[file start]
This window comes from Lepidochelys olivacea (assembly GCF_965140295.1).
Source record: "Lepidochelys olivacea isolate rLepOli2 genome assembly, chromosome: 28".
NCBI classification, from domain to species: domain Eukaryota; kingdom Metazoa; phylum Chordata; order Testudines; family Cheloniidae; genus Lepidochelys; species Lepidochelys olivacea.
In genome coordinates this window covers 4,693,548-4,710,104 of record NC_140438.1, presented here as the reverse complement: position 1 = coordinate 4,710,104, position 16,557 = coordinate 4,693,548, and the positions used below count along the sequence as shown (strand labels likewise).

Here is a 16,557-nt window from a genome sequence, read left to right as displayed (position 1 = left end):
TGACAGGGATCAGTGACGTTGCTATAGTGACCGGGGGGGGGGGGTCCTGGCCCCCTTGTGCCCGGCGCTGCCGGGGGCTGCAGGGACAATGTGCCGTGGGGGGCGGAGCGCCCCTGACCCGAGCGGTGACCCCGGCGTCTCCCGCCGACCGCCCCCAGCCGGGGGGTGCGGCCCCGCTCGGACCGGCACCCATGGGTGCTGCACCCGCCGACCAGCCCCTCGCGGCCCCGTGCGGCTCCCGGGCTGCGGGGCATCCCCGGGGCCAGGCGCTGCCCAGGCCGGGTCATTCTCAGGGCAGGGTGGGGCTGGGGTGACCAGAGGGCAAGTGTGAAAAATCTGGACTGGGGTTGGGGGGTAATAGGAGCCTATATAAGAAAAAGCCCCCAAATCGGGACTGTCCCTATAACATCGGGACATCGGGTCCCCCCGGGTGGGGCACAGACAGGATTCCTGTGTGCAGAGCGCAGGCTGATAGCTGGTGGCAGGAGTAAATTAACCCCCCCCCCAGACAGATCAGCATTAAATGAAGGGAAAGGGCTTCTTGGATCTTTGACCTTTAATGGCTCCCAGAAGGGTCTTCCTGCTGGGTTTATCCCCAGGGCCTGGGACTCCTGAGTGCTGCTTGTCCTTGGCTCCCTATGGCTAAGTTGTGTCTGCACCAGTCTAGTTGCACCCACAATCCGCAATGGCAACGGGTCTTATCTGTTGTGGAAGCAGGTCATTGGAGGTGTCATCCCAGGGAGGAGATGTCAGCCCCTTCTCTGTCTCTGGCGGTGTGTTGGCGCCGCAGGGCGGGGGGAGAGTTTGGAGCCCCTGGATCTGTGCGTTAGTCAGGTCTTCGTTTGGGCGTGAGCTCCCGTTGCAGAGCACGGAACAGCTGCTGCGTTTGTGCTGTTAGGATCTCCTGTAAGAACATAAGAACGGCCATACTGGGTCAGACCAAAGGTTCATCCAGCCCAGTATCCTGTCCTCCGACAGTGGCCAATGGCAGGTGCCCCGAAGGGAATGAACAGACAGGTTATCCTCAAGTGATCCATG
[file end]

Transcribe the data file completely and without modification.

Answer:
This window comes from Lepidochelys olivacea (assembly GCF_965140295.1).
Source record: "Lepidochelys olivacea isolate rLepOli2 genome assembly, chromosome: 28".
NCBI classification, from domain to species: domain Eukaryota; kingdom Metazoa; phylum Chordata; order Testudines; family Cheloniidae; genus Lepidochelys; species Lepidochelys olivacea.
In genome coordinates this window covers 4,693,548-4,710,104 of record NC_140438.1, presented here as the reverse complement: position 1 = coordinate 4,710,104, position 16,557 = coordinate 4,693,548, and the positions used below count along the sequence as shown (strand labels likewise).

Here is a 16,557-nt window from a genome sequence, read left to right as displayed (position 1 = left end):
TGACAGGGATCAGTGACGTTGCTATAGTGACCGGGGGGGGGGGGTCCTGGCCCCCTTGTGCCCGGCGCTGCCGGGGGCTGCAGGGACAATGTGCCGTGGGGGGCGGAGCGCCCCTGACCCGAGCGGTGACCCCGGCGTCTCCCGCCGACCGCCCCCAGCCGGGGGGTGCGGCCCCGCTCGGACCGGCACCCATGGGTGCTGCACCCGCCGACCAGCCCCTCGCGGCCCCGTGCGGCTCCCGGGCTGCGGGGCATCCCCGGGGCCAGGCGCTGCCCAGGCCGGGTCATTCTCAGGGCAGGGTGGGGCTGGGGTGACCAGAGGGCAAGTGTGAAAAATCTGGACTGGGGTTGGGGGGTAATAGGAGCCTATATAAGAAAAAGCCCCCAAATCGGGACTGTCCCTATAACATCGGGACATCGGGTCCCCCCGGGTGGGGCACAGACAGGATTCCTGTGTGCAGAGCGCAGGCTGATAGCTGGTGGCAGGAGTAAATTAACCCCCCCCCCAGACAGATCAGCATTAAATGAAGGGAAAGGGCTTCTTGGATCTTTGACCTTTAATGGCTCCCAGAAGGGTCTTCCTGCTGGGTTTATCCCCAGGGCCTGGGACTCCTGAGTGCTGCTTGTCCTTGGCTCCCTATGGCTAAGTTGTGTCTGCACCAGTCTAGTTGCACCCACAATCCGCAATGGCAACGGGTCTTATCTGTTGTGGAAGCAGGTCATTGGAGGTGTCATCCCAGGGAGGAGATGTCAGCCCCTTCTCTGTCTCTGGCGGTGTGTTGGCGCCGCAGGGCGGGGGGAGAGTTTGGAGCCCCTGGATCTGTGCGTTAGTCAGGTCTTCGTTTGGGCGTGAGCTCCCGTTGCAGAGCACGGAACAGCTGCTGCGTTTGTGCTGTTAGGATCTCCTGTAAGAACATAAGAACGGCCATACTGGGTCAGACCAAAGGTTCATCCAGCCCAGTATCCTGTCCTCCGACAGTGGCCAATGGCAGGTGCCCCGAAGGGAATGAACAGACAGGTTATCCTCAAGTGATCCATG